5 Essential Strategies to Become a Real Estate Leader without Doing Anything Shady

Machiavelli. Hobbes. Nietzsche.

These classical thinkers and their power philosophies may guide the behavior of the world’s dictators…but they are grossly inconsistent with true ethical leadership in real estate sales.

Case in point: If we judge according to a high standard of leadership, Hitler, Idi Amin, and Jim Jones were never leaders despite enormous but temporary power and materialistic success. [Neither were these naughty agents ever leaders.]

Louis B. Lundborg states this truth:

“A leader is one whom others will follow willingly and voluntarily. That rules out tyrants, bullies, autocrats and all other who use coercive power to impose their will on others.”

Or as Kenneth O. Gangel correctly observes:

“Leadership is not political powerplay. Leadership is not authoritarian attitude. Leadership is not cultic control.”

Yet we must never think that a leader is powerless…

The World’s Idea of Power Is False

Indeed, to suggest that a leader is without authority is to pose the anomaly of a leader with no followers. In fact, leadership is a special kind of authority: legitimized power–the power of ethical, inspiring influence and enablement.

This kind of authority can be awesome in its effect upon individuals and families and colleagues. It is the kind of power an excellent teacher or guide brings to bear upon the people he or she serves.

Legitimized power avoids manipulative tactics to enhance the leaders status or to accomplish the leader’s agenda. The real ultimate test of genuine leadership is the realization of enduring change that meets people’s most basic physical, emotional and spiritual needs.

There is the almost irresistible tendency to judge leadership by production statistics and materialist standards and to grant esteem and promotion to such successful people.

But if actual needs in the lives of people are not met…no meaningful leadership has taken place despite whatever production numbers were exceeded or income achieved.

Leadership Versus Management

We should distinguish between leadership and management, although sometimes the differences are pushed too far and become contrived. Of course, there is overlap, and the differences are not always crystal clear.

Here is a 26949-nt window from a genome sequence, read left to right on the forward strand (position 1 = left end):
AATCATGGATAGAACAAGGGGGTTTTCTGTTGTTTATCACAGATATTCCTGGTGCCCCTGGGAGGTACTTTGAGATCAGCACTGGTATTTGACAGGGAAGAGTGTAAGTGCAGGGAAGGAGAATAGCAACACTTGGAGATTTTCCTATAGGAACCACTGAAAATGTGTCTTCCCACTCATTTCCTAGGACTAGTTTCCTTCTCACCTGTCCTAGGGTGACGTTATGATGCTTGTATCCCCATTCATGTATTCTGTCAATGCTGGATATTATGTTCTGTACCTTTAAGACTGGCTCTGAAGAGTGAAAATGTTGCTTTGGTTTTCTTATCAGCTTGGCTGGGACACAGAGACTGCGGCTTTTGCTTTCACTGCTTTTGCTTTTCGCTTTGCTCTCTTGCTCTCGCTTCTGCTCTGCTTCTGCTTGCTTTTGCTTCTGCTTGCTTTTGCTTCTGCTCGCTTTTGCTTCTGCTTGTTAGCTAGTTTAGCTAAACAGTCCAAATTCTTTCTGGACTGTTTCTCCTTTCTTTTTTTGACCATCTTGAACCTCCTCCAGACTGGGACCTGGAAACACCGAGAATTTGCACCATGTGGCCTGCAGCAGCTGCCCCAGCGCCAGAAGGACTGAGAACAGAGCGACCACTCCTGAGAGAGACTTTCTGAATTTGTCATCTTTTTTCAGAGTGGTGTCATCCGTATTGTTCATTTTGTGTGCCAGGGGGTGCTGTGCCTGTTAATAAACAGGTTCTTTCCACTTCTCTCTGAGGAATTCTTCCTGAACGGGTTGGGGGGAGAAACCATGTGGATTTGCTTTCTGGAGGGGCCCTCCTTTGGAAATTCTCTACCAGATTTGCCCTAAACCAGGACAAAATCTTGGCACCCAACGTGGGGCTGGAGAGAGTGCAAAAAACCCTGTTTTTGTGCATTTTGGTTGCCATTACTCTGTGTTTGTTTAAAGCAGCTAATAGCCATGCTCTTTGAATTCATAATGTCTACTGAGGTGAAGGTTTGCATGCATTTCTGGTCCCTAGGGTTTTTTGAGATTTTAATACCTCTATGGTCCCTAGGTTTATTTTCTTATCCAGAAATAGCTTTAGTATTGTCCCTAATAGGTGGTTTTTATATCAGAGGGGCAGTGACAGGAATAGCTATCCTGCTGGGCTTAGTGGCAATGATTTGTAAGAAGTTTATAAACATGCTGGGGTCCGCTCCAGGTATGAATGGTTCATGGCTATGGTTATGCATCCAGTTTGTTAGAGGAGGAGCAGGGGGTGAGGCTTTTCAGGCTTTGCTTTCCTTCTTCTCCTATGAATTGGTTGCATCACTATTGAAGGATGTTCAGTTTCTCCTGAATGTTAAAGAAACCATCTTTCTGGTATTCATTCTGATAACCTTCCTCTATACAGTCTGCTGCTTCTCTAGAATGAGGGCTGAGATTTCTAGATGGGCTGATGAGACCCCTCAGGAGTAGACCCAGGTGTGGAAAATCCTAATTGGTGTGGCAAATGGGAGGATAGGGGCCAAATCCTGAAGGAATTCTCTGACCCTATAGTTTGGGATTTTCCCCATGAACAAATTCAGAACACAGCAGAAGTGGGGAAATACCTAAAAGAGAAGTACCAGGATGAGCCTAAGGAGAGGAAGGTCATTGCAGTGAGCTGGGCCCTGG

As is obvious, a good leader must have good management skills, and good managers usually have leadership qualities. It is difficult to imagine a good manager who is not also a good leader and vice versa.

  1. Vision: A leader has greater vision than a manager. Leaders go beyond the day to day and see the whole relationship in the scope of a lifetime. Leaders envision objectives never dreamed of. And they inspire others to share those dreams.
  2. Renewal: Leaders want change. They want revision of process and structure, with an eye toward changing outmoded methods, defining new goals, tapping new resources, motivating or enlisting personnel and invigorating the family, the company and it’s individuals. Managers give directions and evaluate performance. Leaders stimulate achievement and energize everyone. Leaders are more creative, innovative and transforming.
  3. Orientation: Leaders are people-oriented. They think in terms of people and their needs. Managers think about getting things done. Managers tend to be more task- and program- and profit-oriented. Leaders think about doing right things to help people maximize their potentials. Managers supervise people, but leaders energize people.

5 Essential Leadership Strategies

Real leaders must be distinguished from mere power wielders. Real estate leaders never use people to accomplish their own agendas, but inspire others to achieve their own goals. The test of genuine leadership is change that meets family and personal needs and enables people to feel fulfilled after the transaction is done.

The primary task of good leaders in influencing people are:

  1. Leaders listen. Their decisions and actions are based on real understanding of their clients needs.
  2. Leaders build cooperation. They never set out to use people to accomplish their goals and purposes. They disavow personal partisanship in favor of developing a spirit of cooperation and loyalty.
  3. Leaders inspire. And then get out of the way. Good leaders infuse others with an animating, quickening and exalting spirit of enthusiasm for the task of buying and selling a home. They do this primarily through their personal optimism, authenticity, enthusiasm and example.
  4. Leaders emphasize values. They focus on the fundamentals of value systems, reasons, philosophies, intrinsic truths, structures, objectives, designs, moods, emotions and environment.
  5. Leaders balance priorities. There is always awareness of the person, the family and the job to be done. No one of these is sacrificed for the benefit of the other.

In fulfilling these primary tasks of leadership, the real estate agent may do a variety of other things, yet all is done under the spirit of personal value, cooperation and service.

Now it’s your turn: tell me about leaders in your life who have had a profound impact on you? Did they use any of these strategies? If not, what made them leaders in your eyes? What strategies am I missing?

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